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Sunday, 23 August 2009

Banana scoffers of Africa

Living in African rainforests, and with a few species in more open country, is a group of mostly highly colourful, fairly large, arboreal birds, the turacos. Despite their African origins, several species occur at fairly high altitudes, and they are less susceptible to cold in captivity than one might think. They appear to be alert and curious, and I have seen several used in flying displays.

They are fairly widespread in captivity, both in zoos and private breeders, and a few species, such as the White-Cheeked, are semi-domesticated, with a few colour mutations being bred. However, other species are far more difficult to breed and are rarely if ever seen. Most species are not threatened, although some forms are localised and may be at risk from deforestation.

Turacos are currently classified in over 38 distinct taxa, currently grouped into 22 species in 6 genera, with the majority in the large Green Turaco genus Tauraco. They are a fairly distinct group, but appear to be closest to a group of “near passerine” birds including the cuckoos.

There is a very odd feature of turaco colour – whereas in almost all birds green colour is a structural effect, resulting from the structure of the keratin in the feathers, in turacos the colour is due to a green pigment. This can be extracted from the feather with a weak alkali solution.

Most turacos are week fliers, preferring to run or hop through the branches with only short glides, although they are capable of powered flight. More open country species, such as the Go-Away birds Corythaixoides, are stronger fliers. As such, turacos are an interesting model for early birds, as these are also believed to have been week fliers with similar means of getting around in the trees, although turacos themselves are fairly advanced birds.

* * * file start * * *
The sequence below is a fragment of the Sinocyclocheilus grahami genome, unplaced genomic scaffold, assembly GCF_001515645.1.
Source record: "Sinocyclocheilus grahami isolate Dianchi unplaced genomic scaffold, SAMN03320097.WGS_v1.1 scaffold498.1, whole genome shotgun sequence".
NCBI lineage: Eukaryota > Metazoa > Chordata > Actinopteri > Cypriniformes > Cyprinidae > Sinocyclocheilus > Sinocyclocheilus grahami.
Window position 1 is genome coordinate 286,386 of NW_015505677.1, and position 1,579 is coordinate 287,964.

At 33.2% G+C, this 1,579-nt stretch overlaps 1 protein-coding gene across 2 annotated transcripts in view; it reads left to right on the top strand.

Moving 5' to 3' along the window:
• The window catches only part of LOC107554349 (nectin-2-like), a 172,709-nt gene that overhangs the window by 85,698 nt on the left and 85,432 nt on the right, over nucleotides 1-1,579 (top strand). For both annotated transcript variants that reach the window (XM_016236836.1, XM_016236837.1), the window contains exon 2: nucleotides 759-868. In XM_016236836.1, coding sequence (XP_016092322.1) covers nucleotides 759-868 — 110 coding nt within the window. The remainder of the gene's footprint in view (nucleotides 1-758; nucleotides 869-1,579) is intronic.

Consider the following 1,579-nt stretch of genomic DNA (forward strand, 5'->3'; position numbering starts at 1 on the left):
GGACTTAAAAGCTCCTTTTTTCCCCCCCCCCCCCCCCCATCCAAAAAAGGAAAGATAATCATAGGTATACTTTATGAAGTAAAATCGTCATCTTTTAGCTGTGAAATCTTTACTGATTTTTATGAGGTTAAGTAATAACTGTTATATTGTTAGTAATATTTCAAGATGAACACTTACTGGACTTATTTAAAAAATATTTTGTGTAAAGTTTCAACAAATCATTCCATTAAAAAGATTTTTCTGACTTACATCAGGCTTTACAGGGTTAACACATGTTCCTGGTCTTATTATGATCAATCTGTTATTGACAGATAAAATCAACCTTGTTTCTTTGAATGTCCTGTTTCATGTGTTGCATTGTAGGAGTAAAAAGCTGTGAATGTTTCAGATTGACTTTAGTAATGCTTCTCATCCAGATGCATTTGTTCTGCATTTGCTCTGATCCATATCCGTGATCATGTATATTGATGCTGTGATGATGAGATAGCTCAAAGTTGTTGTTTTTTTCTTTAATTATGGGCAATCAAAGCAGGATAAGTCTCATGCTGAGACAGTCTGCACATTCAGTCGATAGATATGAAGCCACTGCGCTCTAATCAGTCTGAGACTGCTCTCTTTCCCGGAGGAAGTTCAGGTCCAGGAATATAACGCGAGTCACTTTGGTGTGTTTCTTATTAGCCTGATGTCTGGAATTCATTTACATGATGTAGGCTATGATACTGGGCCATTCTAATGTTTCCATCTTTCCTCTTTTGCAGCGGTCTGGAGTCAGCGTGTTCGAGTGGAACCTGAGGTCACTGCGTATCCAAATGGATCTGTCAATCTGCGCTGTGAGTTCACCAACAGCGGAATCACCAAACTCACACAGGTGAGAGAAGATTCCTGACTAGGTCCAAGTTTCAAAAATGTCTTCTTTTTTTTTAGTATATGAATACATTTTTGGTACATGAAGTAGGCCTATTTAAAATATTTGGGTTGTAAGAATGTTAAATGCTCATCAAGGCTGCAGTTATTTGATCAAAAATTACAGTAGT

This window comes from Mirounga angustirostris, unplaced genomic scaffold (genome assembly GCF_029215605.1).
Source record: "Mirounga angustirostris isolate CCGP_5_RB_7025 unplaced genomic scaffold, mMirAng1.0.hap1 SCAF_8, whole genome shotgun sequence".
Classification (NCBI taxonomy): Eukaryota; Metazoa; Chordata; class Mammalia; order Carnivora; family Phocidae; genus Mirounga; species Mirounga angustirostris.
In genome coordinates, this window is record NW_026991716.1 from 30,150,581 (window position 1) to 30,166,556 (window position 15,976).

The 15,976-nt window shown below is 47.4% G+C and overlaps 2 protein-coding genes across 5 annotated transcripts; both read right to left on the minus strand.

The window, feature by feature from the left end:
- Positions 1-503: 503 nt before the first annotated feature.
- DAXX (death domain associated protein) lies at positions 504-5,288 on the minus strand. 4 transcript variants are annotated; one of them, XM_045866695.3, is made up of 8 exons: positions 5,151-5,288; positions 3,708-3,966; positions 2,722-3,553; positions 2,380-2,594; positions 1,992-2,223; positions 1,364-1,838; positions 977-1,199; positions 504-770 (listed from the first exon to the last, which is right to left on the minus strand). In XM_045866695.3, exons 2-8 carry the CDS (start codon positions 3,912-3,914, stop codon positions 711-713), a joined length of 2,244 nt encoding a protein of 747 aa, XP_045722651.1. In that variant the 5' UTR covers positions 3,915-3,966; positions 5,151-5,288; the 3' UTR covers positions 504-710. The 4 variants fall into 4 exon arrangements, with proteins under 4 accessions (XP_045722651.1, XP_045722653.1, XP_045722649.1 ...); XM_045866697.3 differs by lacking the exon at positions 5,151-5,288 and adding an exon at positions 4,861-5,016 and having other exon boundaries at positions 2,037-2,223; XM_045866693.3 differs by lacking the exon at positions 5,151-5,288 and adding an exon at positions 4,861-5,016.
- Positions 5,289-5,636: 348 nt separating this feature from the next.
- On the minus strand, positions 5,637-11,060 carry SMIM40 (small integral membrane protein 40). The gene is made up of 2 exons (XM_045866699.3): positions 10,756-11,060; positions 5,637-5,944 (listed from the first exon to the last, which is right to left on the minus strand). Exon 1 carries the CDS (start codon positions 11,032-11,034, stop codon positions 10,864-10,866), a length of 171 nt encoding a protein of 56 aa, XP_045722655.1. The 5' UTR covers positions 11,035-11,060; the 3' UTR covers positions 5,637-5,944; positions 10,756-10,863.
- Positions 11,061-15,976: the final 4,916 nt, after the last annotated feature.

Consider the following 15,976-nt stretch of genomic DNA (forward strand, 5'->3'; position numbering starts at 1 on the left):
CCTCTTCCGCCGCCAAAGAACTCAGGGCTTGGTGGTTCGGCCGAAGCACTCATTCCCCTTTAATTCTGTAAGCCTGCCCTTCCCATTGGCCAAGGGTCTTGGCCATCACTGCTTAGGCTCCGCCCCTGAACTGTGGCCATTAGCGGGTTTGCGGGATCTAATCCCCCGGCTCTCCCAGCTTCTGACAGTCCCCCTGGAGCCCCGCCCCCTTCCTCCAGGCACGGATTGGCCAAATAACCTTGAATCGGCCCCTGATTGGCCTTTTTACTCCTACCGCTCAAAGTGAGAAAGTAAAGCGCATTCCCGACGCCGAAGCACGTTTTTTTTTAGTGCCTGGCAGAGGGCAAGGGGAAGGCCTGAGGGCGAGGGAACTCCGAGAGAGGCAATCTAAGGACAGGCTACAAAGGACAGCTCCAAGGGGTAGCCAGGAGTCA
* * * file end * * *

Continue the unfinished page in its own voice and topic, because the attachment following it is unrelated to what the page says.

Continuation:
Turacos are mainly fruit eaters, although some species also eat surprising amounts of foliage, and a few species take at least some insects, especially when rearing chicks. They will also eat flowers. They seem to have a fondness for banana – in fact one genus, Musphaga, actually means “banana-eater”.

In captivity they are fed chopped fruit, an artificial diet for softbills (“softbill” is an avicultural term for non-seed-eating birds), plus some leafy vegetables such as broccoli and lettuce. Many keepers also provide seasonal wild fruits such as blackberries.

They are fairly territorial, although territory size in the wild is unknown, and in captivity are usually kept either singly or in pairs. Flock behaviour in the wild does not appear to occur.

Turacos make an open, cup-shaped nest with two eggs. In captivity they readily take to nesting baskets, which may mean that in the wild they also re-use other birds’ nests. The chicks hatch after approximately 22 days and grow rapidly, leaving the nest at two weeks, although at this point they cannot fly.

Bristol Zoo currently has one paid of Red-Crested Turacos (picture at top from Wikipedia) on show. Unfortunately the aviary is not a walk-through, as you need to see the birds in good light to appreciate their beauty. They are in the aviary just before you enter our Butterfly House – if a reader is visiting Bristol Zoo please check them out. There has recently been a stud book set up, managed by Cotswold Wildlife Park, which has several species of Turaco on show, including the largest species, the Great Blue Turaco, which is Toucan-sized.

For more information on turacos, see the International Turaco Society website http://www.turacos.org/

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